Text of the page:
# Filtering the close values from the list? [duplicate]

I found some difficulty to flatten the data.

Let's say we have a list such that,

list={-0.0223, -0.0199, -0.0195, -0.0159, -0.0159, -0.0122, -0.0126}


You can see that [-0.0199, -0.0195], [-0.0159, -0.0159], [-0.0122, -0.0126] are very close, actually these are duplicates from the precision error that I do not need, I only want one value. Maybe Mean? or chose one random value among the duplicates.

(*I want to have*)
{
-0.0223,
Mean[{-0.0199, -0.0195}],
Mean[{-0.0159, -0.0159}],
Mean[{-0.0122, -0.0126}]
}


I tried to use Select, but I was not sure how to do it, anyone can help me? Thank you!

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You could try DeleteDuplicates with a custom test:

input = {-0.0223, -0.0199, -0.0195, -0.0159, -0.0159, -0.0122, -0.0126};

DeleteDuplicates[input, (Abs[#1 - #2] < 10^-3 &)]

(* ==> {-0.0223, -0.0199, -0.0159, -0.0122} *)


Edit

In the question, it's not completely clear what the nature of the "precision error" is. If it's actually an absolute error that makes each element of the list uncertain, then it may actually be better (and much faster) to use Round:

error = 9. 10^-4;
DeleteDuplicates[Round[input, error]]
(* ==> {-0.0225, -0.0198, -0.0162, -0.0126} *)


So I defined an error and rounded the input to multiples of this error before doing DeleteDuplicates. This of course returns the rounded values, reflecting the fact that each entry shouldn't be specified to higher precision than multiples of the base error in the first place.

You can accomplish the averaging of the nearly equal successive elements (while not averaging those that are far apart) using the MeanShiftFilter function:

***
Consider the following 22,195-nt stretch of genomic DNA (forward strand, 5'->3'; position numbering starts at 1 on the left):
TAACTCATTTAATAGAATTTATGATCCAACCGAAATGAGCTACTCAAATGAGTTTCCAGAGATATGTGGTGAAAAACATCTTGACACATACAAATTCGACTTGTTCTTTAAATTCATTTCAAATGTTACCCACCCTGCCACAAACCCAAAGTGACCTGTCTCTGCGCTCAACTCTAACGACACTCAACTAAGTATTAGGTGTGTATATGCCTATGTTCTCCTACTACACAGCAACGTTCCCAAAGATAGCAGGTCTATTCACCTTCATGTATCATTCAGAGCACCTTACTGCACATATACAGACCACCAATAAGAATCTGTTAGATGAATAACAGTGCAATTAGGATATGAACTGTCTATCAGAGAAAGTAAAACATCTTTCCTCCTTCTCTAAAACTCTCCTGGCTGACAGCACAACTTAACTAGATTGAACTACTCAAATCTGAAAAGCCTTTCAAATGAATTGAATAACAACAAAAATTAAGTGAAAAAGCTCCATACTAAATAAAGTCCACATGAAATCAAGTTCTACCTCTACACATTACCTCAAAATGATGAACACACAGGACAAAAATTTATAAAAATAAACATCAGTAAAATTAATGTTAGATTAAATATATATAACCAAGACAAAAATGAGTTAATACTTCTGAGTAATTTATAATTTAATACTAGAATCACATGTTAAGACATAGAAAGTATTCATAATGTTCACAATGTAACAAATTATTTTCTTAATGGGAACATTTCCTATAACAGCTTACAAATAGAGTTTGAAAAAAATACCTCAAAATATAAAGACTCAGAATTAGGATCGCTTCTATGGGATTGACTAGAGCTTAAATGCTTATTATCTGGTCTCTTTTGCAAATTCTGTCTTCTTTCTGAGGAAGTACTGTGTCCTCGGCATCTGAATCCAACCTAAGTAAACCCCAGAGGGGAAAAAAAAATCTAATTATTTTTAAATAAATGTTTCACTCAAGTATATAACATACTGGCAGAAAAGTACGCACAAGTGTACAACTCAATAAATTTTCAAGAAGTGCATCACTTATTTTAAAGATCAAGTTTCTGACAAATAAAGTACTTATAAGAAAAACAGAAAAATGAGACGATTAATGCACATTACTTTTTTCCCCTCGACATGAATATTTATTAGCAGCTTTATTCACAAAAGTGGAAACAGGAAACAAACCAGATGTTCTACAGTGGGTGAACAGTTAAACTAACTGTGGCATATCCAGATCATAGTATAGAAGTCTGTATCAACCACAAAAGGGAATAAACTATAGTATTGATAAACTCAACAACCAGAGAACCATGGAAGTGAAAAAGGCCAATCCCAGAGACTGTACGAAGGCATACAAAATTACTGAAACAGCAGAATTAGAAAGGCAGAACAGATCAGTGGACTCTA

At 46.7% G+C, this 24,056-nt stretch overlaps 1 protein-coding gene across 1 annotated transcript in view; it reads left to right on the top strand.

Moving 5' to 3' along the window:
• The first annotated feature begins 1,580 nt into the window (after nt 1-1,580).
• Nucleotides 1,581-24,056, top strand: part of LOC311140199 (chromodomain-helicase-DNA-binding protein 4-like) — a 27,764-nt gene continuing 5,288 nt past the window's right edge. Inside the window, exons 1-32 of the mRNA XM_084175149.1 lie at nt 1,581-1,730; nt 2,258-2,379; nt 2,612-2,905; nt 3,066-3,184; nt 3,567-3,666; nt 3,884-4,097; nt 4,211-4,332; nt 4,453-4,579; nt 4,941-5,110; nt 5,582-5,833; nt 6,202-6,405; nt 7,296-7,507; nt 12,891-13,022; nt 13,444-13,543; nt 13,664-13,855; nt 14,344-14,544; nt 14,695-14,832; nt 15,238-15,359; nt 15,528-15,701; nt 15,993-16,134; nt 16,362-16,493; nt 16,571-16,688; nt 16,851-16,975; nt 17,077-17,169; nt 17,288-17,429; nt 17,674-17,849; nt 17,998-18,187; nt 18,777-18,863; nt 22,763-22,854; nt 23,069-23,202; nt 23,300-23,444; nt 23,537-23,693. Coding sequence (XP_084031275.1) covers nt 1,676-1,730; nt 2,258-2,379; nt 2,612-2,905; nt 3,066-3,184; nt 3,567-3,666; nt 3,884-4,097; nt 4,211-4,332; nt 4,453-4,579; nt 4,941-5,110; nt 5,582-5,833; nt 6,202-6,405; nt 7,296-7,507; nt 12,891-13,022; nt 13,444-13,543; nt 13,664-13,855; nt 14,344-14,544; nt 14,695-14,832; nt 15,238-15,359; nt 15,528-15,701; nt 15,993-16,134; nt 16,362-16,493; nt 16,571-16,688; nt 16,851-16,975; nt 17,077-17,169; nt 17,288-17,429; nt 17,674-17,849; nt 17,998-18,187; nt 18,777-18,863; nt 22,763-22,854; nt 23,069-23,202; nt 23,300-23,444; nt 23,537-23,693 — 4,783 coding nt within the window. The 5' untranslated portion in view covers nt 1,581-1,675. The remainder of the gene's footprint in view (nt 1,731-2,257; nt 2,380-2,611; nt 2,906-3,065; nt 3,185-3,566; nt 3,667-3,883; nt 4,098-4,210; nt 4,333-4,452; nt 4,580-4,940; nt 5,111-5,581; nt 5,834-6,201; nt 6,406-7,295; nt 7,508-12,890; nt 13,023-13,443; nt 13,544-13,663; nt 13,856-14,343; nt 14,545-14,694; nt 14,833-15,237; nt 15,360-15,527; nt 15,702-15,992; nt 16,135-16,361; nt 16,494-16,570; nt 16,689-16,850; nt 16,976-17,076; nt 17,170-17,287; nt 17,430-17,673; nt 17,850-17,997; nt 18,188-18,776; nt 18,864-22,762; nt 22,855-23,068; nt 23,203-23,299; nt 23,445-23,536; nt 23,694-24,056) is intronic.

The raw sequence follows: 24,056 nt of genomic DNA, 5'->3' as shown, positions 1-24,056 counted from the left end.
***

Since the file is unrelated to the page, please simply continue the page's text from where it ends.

DeleteDuplicates@MeanShiftFilter[list, 2, 0.001]
{-0.0223, -0.0197, -0.0159, -0.0124}


I believe this version may be relatively fast:

Mean /@ Split[Sort@list, Abs[#1 - #2] < 10^-3 &]


One problem I see with this method (and perhaps the Gather method too?) is that this accepts runs of consecutive elements where the adjacent elements are indistinguishable. However, the endpoints of those runs might actually be distinguishable. For that reason, the correct method to use depends on the details of the list. For instance, if the "same" numbers tend to be clustered together, with different clusters being far away from each other (far meaning outside the precision, so to speak), then the Split method is a good one. If instead the list is sort of continuous-ish, then this method breaks down.

### Updated

Conceptually, I believe that Jens's second answer is the most correct of all the solutions. It is also the fastest. That is a win.

For larger lists, all of these versions are likely to give slightly different results, so I can't compare the lists directly. Nonetheless, let's do some (not very rigorous) benchmarking:

jens = DeleteDuplicates[#, (Abs[#1 - #2] < 10^-3 &)] &;
jens2 = DeleteDuplicates[Round[#, 9. 10^-4]] &;
bills = DeleteDuplicates@MeanShiftFilter[#, 2, 0.001] &;
bobh = Mean /@ Gather[#, Abs[#1 - #2] < 10^-3 &] &;
march = Mean /@ Split[Sort@#, Abs[#1 - #2] < 10^-3 &] &;


Then,

list = RandomReal[{0, 0.1}, 100];
First /@ (AbsoluteTiming[#@list;] & /@ {jens, bills, bobh, march, jens2})
(* {0.006416, 0.000253, 0.004362, 0.000271, 0.000033} *)

list = RandomReal[{0, 1}, 1000];
First /@ (AbsoluteTiming[#@list;] & /@ {jens, bills, bobh, march, jens2})
(* {0.620162, 0.000364, 0.426561, 0.002782, 0.000082} *)


(Didn't include the others because they were taking some time.)

list = RandomReal[{0, 10}, 10000];
First /@ (AbsoluteTiming[#@list;] & /@ {bills, march, jens2})
(* {0.001579, 0.027683, 0.000684} *)

list = RandomReal[{0, 100}, 100000];
First /@ (AbsoluteTiming[#@list;] & /@ {bills, march, jens2})
(* {0.015080, 0.277588, 0.008687} *)


Of course, one wonders about how the different versions scale with the density, i.e. with how many distinct elements there actually are.

list = {-0.0223, -0.0199, -0.0195, -0.0159, -0.0159, -0.0122, -0.0126};

Mean /@ Gather[list, Abs[#1 - #2] < 10^-3 &]

(*  {-0.0223, -0.0197, -0.0159, -0.0124}  *)